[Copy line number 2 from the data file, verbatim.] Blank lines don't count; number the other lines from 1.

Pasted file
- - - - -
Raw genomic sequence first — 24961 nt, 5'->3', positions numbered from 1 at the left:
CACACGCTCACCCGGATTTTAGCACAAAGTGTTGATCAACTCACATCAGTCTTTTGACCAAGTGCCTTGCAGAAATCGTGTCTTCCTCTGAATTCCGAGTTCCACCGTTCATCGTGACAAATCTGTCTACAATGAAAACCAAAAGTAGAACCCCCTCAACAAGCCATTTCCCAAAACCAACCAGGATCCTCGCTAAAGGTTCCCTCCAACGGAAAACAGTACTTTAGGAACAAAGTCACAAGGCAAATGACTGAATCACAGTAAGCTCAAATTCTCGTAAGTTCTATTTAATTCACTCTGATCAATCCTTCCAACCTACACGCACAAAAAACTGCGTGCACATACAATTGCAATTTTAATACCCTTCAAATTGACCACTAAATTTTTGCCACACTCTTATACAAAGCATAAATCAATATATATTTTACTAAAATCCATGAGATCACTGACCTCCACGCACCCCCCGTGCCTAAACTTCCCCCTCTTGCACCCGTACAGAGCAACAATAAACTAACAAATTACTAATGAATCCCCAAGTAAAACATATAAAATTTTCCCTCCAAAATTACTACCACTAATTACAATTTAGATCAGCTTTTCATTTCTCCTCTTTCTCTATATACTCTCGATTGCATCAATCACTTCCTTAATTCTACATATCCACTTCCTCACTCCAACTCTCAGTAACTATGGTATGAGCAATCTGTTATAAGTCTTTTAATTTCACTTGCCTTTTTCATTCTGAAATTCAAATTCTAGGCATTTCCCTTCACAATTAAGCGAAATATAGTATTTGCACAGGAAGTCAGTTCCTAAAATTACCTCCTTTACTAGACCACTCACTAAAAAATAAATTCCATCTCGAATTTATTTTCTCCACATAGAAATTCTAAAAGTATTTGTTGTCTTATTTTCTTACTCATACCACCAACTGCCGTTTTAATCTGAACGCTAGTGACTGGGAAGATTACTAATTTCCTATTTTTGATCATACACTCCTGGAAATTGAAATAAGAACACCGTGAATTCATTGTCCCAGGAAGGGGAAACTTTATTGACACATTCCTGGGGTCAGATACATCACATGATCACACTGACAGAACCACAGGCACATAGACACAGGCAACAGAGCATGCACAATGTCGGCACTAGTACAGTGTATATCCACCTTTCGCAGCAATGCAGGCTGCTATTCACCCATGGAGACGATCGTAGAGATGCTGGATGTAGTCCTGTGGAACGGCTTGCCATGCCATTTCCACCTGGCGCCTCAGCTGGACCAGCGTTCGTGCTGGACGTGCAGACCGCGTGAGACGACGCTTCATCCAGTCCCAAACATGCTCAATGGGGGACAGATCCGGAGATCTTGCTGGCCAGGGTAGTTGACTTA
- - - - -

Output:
CACACGCTCACCCGGATTTTAGCACAAAGTGTTGATCAACTCACATCAGTCTTTTGACCAAGTGCCTTGCAGAAATCGTGTCTTCCTCTGAATTCCGAGTTCCACCGTTCATCGTGACAAATCTGTCTACAATGAAAACCAAAAGTAGAACCCCCTCAACAAGCCATTTCCCAAAACCAACCAGGATCCTCGCTAAAGGTTCCCTCCAACGGAAAACAGTACTTTAGGAACAAAGTCACAAGGCAAATGACTGAATCACAGTAAGCTCAAATTCTCGTAAGTTCTATTTAATTCACTCTGATCAATCCTTCCAACCTACACGCACAAAAAACTGCGTGCACATACAATTGCAATTTTAATACCCTTCAAATTGACCACTAAATTTTTGCCACACTCTTATACAAAGCATAAATCAATATATATTTTACTAAAATCCATGAGATCACTGACCTCCACGCACCCCCCGTGCCTAAACTTCCCCCTCTTGCACCCGTACAGAGCAACAATAAACTAACAAATTACTAATGAATCCCCAAGTAAAACATATAAAATTTTCCCTCCAAAATTACTACCACTAATTACAATTTAGATCAGCTTTTCATTTCTCCTCTTTCTCTATATACTCTCGATTGCATCAATCACTTCCTTAATTCTACATATCCACTTCCTCACTCCAACTCTCAGTAACTATGGTATGAGCAATCTGTTATAAGTCTTTTAATTTCACTTGCCTTTTTCATTCTGAAATTCAAATTCTAGGCATTTCCCTTCACAATTAAGCGAAATATAGTATTTGCACAGGAAGTCAGTTCCTAAAATTACCTCCTTTACTAGACCACTCACTAAAAAATAAATTCCATCTCGAATTTATTTTCTCCACATAGAAATTCTAAAAGTATTTGTTGTCTTATTTTCTTACTCATACCACCAACTGCCGTTTTAATCTGAACGCTAGTGACTGGGAAGATTACTAATTTCCTATTTTTGATCATACACTCCTGGAAATTGAAATAAGAACACCGTGAATTCATTGTCCCAGGAAGGGGAAACTTTATTGACACATTCCTGGGGTCAGATACATCACATGATCACACTGACAGAACCACAGGCACATAGACACAGGCAACAGAGCATGCACAATGTCGGCACTAGTACAGTGTATATCCACCTTTCGCAGCAATGCAGGCTGCTATTCACCCATGGAGACGATCGTAGAGATGCTGGATGTAGTCCTGTGGAACGGCTTGCCATGCCATTTCCACCTGGCGCCTCAGCTGGACCAGCGTTCGTGCTGGACGTGCAGACCGCGTGAGACGACGCTTCATCCAGTCCCAAACATGCTCAATGGGGGACAGATCCGGAGATCTTGCTGGCCAGGGTAGTTGACTTA